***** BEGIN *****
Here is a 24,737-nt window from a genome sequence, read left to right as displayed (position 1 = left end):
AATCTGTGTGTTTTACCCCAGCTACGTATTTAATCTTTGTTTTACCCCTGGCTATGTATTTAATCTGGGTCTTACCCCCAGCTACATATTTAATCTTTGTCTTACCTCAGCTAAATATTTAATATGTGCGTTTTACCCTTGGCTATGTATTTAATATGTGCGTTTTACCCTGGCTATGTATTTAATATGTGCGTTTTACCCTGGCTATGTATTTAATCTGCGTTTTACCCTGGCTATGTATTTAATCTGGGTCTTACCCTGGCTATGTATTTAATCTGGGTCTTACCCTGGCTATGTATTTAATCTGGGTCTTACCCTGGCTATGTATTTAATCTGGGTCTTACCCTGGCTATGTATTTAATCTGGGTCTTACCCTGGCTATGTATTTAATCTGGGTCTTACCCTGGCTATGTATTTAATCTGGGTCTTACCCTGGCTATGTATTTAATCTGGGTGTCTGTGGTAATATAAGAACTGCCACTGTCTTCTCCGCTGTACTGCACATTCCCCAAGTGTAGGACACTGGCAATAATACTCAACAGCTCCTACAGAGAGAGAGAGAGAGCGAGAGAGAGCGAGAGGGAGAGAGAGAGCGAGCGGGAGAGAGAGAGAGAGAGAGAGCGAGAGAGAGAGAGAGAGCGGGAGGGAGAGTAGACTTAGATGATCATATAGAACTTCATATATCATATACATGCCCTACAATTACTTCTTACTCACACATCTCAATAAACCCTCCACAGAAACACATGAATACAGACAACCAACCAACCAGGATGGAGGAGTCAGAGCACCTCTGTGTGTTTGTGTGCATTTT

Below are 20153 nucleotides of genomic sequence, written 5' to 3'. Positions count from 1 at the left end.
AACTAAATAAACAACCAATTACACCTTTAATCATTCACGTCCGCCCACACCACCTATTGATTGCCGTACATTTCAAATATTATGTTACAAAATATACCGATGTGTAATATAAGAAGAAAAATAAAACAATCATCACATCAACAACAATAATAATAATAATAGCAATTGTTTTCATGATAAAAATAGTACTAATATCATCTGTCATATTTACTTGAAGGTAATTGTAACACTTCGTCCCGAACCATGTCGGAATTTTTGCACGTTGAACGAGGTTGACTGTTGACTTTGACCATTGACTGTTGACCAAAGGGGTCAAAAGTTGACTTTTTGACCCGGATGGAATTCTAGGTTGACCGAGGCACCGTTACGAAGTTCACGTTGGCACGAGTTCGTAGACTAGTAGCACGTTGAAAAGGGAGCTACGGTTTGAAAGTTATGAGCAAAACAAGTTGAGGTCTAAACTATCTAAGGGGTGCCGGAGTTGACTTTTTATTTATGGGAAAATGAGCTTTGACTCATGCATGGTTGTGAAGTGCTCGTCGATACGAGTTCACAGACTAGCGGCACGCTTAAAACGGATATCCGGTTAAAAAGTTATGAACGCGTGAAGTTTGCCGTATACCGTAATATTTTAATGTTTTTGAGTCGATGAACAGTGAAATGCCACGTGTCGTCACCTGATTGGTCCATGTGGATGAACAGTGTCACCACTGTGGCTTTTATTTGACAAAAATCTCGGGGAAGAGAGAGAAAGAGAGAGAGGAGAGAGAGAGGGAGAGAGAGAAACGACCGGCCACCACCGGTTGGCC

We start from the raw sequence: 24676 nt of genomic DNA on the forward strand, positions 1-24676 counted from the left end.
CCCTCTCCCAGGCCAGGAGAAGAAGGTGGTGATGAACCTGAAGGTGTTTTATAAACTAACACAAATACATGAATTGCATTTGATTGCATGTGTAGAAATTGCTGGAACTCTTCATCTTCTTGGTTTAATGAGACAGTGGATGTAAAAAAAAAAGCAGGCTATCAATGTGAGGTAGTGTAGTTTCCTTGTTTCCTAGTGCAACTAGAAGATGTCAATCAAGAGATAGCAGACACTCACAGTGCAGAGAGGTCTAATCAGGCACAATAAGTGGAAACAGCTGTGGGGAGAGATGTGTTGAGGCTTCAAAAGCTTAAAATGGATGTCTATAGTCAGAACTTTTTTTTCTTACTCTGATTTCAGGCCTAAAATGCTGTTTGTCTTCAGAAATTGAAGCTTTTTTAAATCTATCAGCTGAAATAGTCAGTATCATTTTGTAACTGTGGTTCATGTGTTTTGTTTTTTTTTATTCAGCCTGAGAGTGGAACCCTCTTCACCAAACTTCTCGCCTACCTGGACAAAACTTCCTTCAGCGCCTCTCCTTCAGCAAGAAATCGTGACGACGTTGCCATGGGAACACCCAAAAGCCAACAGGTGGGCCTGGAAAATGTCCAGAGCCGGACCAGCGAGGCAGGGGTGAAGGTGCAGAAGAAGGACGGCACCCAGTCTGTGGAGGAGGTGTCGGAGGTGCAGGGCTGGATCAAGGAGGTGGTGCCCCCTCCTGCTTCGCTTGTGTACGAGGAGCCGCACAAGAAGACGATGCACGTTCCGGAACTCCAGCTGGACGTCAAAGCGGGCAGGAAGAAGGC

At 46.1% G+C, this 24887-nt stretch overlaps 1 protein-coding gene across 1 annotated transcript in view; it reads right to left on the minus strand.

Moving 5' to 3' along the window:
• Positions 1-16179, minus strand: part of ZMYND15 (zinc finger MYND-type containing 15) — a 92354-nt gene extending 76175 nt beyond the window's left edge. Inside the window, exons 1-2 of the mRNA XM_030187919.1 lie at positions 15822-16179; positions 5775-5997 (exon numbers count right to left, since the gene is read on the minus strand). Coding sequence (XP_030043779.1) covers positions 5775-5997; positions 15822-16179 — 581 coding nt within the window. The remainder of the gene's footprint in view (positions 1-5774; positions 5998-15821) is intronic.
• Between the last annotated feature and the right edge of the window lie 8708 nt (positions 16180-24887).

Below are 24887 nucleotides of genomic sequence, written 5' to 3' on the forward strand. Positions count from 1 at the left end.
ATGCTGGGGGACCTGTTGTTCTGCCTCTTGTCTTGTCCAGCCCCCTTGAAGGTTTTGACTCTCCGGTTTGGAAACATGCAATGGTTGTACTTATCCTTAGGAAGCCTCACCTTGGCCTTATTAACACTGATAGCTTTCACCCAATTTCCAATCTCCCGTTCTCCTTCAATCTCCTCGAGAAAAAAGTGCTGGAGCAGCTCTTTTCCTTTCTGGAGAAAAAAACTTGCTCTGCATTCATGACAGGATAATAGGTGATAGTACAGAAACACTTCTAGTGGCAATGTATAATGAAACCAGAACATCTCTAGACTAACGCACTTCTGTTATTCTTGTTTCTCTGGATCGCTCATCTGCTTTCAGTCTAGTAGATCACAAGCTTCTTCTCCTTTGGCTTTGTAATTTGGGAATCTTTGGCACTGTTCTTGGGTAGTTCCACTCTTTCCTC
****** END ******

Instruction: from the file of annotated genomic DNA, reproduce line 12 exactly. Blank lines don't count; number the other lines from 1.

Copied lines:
ATGCTGGGGGACCTGTTGTTCTGCCTCTTGTCTTGTCCAGCCCCCTTGAAGGTTTTGACTCTCCGGTTTGGAAACATGCAATGGTTGTACTTATCCTTAGGAAGCCTCACCTTGGCCTTATTAACACTGATAGCTTTCACCCAATTTCCAATCTCCCGTTCTCCTTCAATCTCCTCGAGAAAAAAGTGCTGGAGCAGCTCTTTTCCTTTCTGGAGAAAAAAACTTGCTCTGCATTCATGACAGGATAATAGGTGATAGTACAGAAACACTTCTAGTGGCAATGTATAATGAAACCAGAACATCTCTAGACTAACGCACTTCTGTTATTCTTGTTTCTCTGGATCGCTCATCTGCTTTCAGTCTAGTAGATCACAAGCTTCTTCTCCTTTGGCTTTGTAATTTGGGAATCTTTGGCACTGTTCTTGGGTAGTTCCACTCTTTCCTC